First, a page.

For our needs, we want to get the current value of the <input /> tag we're rendering down in our HTML. To do it, we anticipate that Joystick will pass us the raw DOM event that's taking place as the first argument to our function, and as the second argument, the current component instance.

On that instance, Joystick gives us access to the current component as it's rendered in the browser at component.DOMNode. This is a plain, JavaScript DOM node object, which means that we can perform any standard JavaScript methods on it. Here, we're calling to querySelector() to say "within this element—component.DOMNode—look for an element called input."

With that element, next, we call to component.methods.copyToClipboard() passing in the value property of our input (this will contain the text value currently in the input).

Our last step is to wire up that methods.copyToClipboard() function to make this work.

/ui/pages/index/index.js

import ui from '@joystick.js/ui';

const Index = ui.component({
  methods: {
    copyToClipboard: (text = '') => {
      const textarea = document.createElement("textarea");
      textarea.value = text;
      document.body.appendChild(textarea);
      textarea.select();
      document.execCommand("copy");
      document.body.removeChild(textarea);
    },
  },
  events: {
    'click .copy': (event, component) => {
      const input = component.DOMNode.querySelector('input');
      component.methods.copyToClipboard(input.value);
    },
  },
  css: `...`,
  render: () => {
    return `
      <div>
        <input type="text" />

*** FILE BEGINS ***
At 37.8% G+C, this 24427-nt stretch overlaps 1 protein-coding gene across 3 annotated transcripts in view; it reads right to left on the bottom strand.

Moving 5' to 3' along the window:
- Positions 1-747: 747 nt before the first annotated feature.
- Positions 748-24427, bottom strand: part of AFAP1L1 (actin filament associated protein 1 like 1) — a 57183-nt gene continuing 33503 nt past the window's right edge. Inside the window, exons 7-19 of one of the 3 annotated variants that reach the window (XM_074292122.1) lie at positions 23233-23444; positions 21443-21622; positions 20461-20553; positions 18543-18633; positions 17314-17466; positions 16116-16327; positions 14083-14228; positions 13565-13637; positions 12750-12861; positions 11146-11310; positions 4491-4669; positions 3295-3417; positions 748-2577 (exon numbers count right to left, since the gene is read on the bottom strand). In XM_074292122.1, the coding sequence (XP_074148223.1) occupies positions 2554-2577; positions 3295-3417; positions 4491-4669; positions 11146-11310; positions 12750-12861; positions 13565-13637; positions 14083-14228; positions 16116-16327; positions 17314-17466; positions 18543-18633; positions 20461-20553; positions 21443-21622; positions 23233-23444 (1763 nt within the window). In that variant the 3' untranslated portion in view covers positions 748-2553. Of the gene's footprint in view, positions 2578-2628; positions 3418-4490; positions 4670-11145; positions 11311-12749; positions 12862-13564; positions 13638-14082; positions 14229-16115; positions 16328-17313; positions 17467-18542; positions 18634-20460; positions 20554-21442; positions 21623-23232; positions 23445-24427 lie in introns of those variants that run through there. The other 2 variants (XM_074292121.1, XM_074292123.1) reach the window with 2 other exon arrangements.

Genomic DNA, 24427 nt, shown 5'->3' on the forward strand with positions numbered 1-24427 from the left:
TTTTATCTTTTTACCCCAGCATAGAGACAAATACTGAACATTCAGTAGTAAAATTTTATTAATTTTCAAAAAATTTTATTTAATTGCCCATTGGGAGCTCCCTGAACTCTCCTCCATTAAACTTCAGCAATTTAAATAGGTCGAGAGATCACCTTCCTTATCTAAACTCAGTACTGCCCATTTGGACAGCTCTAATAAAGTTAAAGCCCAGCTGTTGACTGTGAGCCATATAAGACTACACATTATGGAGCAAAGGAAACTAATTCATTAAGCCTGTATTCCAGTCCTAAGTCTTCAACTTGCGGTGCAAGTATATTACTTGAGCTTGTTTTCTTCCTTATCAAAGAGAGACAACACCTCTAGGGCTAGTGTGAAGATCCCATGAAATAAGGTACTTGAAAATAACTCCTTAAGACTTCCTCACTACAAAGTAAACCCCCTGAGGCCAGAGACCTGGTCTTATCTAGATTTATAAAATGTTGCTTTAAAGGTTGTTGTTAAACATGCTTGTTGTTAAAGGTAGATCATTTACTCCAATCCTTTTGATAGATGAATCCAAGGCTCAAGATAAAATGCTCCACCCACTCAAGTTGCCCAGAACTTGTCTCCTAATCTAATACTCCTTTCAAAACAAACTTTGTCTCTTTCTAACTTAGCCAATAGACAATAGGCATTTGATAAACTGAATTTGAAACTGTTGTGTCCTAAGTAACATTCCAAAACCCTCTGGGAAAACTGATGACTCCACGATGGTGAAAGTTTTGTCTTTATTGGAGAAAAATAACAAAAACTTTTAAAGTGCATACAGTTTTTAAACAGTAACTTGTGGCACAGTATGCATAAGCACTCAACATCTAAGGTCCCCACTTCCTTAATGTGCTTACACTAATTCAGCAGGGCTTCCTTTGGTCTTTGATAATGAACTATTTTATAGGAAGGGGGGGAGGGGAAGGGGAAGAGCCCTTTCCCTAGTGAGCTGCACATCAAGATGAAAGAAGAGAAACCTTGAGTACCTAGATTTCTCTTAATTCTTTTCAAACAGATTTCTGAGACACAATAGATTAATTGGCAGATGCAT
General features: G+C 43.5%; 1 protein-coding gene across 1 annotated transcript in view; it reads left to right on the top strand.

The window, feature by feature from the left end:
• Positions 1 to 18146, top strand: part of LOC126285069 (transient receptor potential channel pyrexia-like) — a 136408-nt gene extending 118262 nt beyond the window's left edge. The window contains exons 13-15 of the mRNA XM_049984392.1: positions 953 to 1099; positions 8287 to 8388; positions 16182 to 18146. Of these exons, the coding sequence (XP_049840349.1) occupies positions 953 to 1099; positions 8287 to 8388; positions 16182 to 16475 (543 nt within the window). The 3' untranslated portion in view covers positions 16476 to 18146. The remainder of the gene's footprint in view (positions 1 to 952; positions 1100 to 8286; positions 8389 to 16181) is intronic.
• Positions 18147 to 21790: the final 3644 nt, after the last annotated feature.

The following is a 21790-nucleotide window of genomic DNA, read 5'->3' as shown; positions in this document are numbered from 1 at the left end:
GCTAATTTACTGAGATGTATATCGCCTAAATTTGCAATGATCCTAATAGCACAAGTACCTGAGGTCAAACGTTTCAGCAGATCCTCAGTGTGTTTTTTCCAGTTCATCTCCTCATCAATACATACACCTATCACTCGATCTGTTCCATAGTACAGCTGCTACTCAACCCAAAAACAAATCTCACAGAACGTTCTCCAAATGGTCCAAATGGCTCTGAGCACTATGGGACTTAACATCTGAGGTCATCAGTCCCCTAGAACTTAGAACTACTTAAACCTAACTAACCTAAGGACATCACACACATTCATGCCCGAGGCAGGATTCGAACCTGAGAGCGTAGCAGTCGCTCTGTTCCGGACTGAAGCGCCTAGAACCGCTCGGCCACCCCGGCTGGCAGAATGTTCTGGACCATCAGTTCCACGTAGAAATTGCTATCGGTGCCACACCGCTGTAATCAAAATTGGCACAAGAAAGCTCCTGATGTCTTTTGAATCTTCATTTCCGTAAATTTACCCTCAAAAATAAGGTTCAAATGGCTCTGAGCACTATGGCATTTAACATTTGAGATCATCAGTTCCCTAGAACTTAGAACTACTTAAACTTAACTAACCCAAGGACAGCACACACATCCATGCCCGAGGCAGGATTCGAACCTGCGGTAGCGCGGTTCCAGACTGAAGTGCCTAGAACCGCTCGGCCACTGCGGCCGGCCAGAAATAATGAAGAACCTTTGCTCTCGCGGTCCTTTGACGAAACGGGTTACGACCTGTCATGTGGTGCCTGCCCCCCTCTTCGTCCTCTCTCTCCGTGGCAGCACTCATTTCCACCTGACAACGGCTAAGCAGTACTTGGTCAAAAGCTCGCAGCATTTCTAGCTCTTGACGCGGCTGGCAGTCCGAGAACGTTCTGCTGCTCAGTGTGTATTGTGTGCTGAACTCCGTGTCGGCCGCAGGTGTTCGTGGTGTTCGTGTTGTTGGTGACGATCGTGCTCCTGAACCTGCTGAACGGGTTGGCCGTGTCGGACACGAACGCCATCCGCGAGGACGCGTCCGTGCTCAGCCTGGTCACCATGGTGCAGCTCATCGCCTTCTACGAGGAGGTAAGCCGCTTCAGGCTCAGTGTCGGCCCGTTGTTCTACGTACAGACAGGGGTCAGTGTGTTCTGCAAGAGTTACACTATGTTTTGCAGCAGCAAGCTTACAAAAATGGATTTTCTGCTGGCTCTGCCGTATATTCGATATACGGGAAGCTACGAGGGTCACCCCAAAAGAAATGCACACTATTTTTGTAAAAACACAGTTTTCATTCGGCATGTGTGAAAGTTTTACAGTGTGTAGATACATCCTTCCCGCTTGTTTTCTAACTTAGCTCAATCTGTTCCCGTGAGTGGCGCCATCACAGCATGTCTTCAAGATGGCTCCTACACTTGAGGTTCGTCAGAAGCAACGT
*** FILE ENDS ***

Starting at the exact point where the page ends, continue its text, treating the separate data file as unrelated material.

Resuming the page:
<button class="copy">Copy</button>
      </div>
    `;
  },
});

export default Index;

This is the important part. On a Joystick component, we can define arbitrary functions we want available under the methods object. Here, we've added copyToClipboard() as one of those methods ("method" is just the proper name for a function defined on an object in JavaScript), taking in a string of text (here, the value we just pulled from our input, but potentially any string we want to copy to the clipboard).

Because JavaScript lacks a native "copy to clipboard" feature, in order to make this work, we need to do a slight hack.

Inside of this function, first we want to dynamically create a <textarea></textarea> element in memory. Next, we assign the value of that textarea element to the text we passed into copyToClipboard(). Once this is set, we dynamically append the textarea to the <body></body> tag of our browser and then immediately call the .select() method on it.

Note: the document.execCommand() function is listed as being deprecated, however, has well-established support across browsers. The deprecation status is due to an inconsistent implementation across major browsers which is deemed as the rational for flagging it as deprecated. It still works for our needs—and browsers have kept it implemented due to its wide usage—so while you shouldn't worry immediately, make sure it works at the time you read this. You can learn more about the deprecation status in this StackOverflow post.

Next, we use the document.execCommand() function passing the string "copy" to tell the browser to perform the copy command which will copy whatever is currently selected in the browser to the clipboard. Finally, we call to document.body.removeChild(textarea) to remove the <textarea></textarea> we just injected.

That's it! Now, if we open up our app in the browser at http://localhost:2600, when we click our button the current value of our input will be passed to methods.copyToClipboard() and automatically be copied to the clipboard.

Wrapping Up

In this tutorial, we learned how to create a simple function for copying text to the clipboard. We learned about wiring up a simple UI component using Joystick and then, when clicking a button, copying the current text of an input to the clipboard.